The New York Cosmos: A Brief History

Let’s travel back 40 years for a minute. The New York Cosmos have just brought Pele out of retirement, the soccer world takes notice. In his many autobiographies Pele mentions that European clubs were always after him to play. Then Steven Ross goes crazy, and tries to buy every player who has thought of soccer. Which, looking back at it now, wasn’t that bad. Could this have been the start of the Real Madrid teams of the 90’s, Johan Cruyff’s Barcelona’s “Dream Team”, or the AC Milan teams with Gullit, Rijkaard, Van Basten? Or would have Blackburn in the 90’s bought every top player (and missed on some) to win their league? Could this explain why Manchester City was taken-over by oil barons? 

There are countless soccer magazines out there, and I’ve read or bought pretty much all of the ones in America at some point. It is also very good that a big time magazine like +FourFourTwo talks about the NASL. “Franz Beckenbauer, Carlos Alberto, Giorgio Chinagalia, and Johan Neeskens, joined Pele at the Cosmos to create the world’s first soccer supergroup decades before Galacticos and Chelski”. That article was given to me by Cesar Diaz, a New York City based soccer writer for various publications, and one of the emerging experts on the old Cosmos. Before we get too far on here, let’s gloss the nicknames on those two teams. Galacticos means the super group that played at Real Madrid in the 1990’s. And of course Chelski is the Russian slang for Chelsea.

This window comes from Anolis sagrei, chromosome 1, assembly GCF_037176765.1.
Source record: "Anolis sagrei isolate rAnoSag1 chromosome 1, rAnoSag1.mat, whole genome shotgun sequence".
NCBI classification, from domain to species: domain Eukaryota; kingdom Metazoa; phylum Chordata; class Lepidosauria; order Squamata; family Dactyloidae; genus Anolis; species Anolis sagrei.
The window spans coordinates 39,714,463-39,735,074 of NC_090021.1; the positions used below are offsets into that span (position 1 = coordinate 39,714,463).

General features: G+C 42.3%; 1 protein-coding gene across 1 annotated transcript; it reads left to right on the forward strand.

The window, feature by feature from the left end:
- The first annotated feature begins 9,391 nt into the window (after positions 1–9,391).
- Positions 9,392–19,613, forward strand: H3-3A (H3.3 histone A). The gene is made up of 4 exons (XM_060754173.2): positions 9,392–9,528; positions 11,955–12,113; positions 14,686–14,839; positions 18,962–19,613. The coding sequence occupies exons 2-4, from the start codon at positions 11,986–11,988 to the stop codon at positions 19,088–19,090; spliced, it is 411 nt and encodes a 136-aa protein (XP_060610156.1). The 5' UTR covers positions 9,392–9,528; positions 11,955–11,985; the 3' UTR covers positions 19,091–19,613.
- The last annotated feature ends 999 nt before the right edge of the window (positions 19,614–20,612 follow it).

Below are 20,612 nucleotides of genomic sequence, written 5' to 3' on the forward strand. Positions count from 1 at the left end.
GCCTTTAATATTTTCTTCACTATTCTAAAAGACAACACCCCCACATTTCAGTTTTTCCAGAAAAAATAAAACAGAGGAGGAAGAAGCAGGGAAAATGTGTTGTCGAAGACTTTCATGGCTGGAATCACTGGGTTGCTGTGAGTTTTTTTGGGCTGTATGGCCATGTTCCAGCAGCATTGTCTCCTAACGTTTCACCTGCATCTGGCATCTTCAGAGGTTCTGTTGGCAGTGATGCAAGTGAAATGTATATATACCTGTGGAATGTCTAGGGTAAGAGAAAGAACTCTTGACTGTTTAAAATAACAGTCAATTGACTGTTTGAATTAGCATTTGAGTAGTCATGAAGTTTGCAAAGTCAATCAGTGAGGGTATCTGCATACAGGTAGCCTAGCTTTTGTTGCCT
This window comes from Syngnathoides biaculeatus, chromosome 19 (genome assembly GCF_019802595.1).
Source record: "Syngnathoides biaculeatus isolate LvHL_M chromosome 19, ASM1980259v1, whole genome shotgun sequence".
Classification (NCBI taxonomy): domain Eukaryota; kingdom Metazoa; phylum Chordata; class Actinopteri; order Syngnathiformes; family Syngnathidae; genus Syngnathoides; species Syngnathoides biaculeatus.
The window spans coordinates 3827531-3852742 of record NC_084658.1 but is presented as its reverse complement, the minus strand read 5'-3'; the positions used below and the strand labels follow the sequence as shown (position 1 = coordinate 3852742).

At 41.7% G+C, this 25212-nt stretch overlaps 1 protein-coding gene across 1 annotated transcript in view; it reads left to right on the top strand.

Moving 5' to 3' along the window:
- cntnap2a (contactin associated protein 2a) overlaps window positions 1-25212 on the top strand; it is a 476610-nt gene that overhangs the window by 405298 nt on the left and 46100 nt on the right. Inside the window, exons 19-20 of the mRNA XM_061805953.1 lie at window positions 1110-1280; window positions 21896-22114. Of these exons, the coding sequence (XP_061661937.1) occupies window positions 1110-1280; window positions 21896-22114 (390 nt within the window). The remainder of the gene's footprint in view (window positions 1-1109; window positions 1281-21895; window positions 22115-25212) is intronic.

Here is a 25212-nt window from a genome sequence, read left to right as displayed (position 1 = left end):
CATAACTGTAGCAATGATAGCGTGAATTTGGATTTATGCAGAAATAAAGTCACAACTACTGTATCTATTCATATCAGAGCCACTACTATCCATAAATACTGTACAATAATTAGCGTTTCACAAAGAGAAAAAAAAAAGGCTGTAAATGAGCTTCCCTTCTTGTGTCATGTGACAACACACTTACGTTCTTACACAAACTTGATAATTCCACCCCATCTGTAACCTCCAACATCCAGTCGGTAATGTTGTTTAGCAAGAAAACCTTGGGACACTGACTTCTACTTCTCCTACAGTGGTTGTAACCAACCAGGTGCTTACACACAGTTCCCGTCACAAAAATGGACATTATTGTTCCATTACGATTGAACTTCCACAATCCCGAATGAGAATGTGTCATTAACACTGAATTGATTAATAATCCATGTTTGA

What this proves is that people are influenced by the past in the sport. Try as they might to reinvent the wheel and be a revolutionary, everything in the sport is based on what happened in the past. That is what is so key about the Cosmos and what the NASL showed was take these top players, and watch the success and money come in. There is a general thesis of the work here - if you can bring in talent, the money and the fans will come. And no one other than the NASL and the Cosmos showed this more. However, this was not a new idea, just bigger, more expensive and on a bigger scale than the old Bethlehem Steel teams.

Franz Beckenbauer